“What are you talking about?” he said, looking as if someone had kicked out his insides.
“I met someone else,” she said, trying not to say too much. If she said more, she’d be crying and he’d be swearing; then he’d be crying and she’d be swearing. She chose a public place because he couldn’t make a scene but his arms were threatening to wave. Three Tables Away was getting an earful. Three Tables Away always got an earful with him.
“Why? What the hell?” he said and he cried. Not just little tears, but big damn tears. Snot and everything.
“I met someone else,” she said as they sipped their coffee.
“Oh? Who?” he asked, silently meditating on the bottom of his hands.
“Just a guy.”
Long silent pauses. Comfortable people never had speech problems. They were always talking when they wanted to talk and listening when they wanted to listen. Silence.
“I met someone else,” she said and in this scenario he just spilled his coffee on his lap, overturned the table and walked.
They came and went — falling into each other with nothing to prepare them for their random life together. Five years ago they started dating. Three months later they began living together. The rest is simple. She moved in with him and then she moved away from him. She left the country. He became a Muslim but then he gave it up. She didn’t talk to him for at least a month and then she did and then she slept with him and his income level rose but not by much, just enough to eat and get fat. Then they started seeing each other again and then they didn’t and then they were sort of attached but not really and he grew a stupid mustache. They weren’t really dating except for the odd sexual incident. They were dire but they weren’t serious. She didn’t have to prepare herself.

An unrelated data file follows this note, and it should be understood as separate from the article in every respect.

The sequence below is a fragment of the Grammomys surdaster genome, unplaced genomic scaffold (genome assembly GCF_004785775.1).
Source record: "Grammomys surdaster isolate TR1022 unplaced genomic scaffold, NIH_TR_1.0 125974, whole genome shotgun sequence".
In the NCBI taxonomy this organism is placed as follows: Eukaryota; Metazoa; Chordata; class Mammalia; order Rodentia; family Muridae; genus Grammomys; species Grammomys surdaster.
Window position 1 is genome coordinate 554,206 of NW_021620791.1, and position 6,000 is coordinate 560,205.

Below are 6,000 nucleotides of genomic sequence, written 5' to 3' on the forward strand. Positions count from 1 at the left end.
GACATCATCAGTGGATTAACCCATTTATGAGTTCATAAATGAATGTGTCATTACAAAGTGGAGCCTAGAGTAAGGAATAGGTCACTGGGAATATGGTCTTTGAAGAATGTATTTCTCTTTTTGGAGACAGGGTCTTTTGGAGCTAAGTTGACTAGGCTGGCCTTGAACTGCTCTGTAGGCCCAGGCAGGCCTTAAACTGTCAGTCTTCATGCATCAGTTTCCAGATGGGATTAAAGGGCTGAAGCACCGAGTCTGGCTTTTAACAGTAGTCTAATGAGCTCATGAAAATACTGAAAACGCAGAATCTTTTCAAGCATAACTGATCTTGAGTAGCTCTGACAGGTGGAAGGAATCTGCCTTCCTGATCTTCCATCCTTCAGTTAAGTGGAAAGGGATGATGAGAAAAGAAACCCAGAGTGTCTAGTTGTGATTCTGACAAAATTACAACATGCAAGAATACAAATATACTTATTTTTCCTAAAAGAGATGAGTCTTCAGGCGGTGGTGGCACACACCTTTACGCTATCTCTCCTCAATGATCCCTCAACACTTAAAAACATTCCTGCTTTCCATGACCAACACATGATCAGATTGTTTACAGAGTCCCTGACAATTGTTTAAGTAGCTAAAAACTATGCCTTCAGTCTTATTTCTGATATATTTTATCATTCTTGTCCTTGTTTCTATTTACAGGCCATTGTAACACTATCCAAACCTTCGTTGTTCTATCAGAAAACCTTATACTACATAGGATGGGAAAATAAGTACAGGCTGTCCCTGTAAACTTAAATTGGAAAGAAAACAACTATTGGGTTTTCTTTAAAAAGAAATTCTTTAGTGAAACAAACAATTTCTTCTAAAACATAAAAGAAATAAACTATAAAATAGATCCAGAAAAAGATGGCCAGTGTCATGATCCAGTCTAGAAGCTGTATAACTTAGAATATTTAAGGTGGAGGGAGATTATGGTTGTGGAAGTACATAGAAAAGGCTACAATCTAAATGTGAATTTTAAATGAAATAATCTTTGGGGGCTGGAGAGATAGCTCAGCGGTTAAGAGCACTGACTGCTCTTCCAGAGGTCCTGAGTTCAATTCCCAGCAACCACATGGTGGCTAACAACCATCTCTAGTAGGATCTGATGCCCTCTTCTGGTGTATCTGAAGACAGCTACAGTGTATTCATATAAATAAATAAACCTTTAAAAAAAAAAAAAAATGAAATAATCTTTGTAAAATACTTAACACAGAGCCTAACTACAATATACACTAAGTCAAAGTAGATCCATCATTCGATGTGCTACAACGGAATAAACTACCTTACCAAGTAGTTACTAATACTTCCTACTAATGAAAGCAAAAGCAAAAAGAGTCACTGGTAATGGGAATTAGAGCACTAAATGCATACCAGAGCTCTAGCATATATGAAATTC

“I met someone else,” she said in the coffeehouse. The city lights were invading from beyond the windows; the Celtic singer screeched for impossible notes. She repeated it in measured tones.
“I met someone else — he’s younger — he’s nice — he’s funny. He likes poetry; he even reads poetry at that poetry slam where you wouldn’t go because you thought it was stupid. I think I love him and I want you to be happy with it. I don’t want to hurt you.”
She spoke to her coffee cup because it’d look weird if she spoke to the empty chair where he’d be sitting had he been on time. She hated it. She sounded apologetic. She didn’t want to be sorry. It wasn’t her fault. She was breaking up with him. He should have let it go the first time.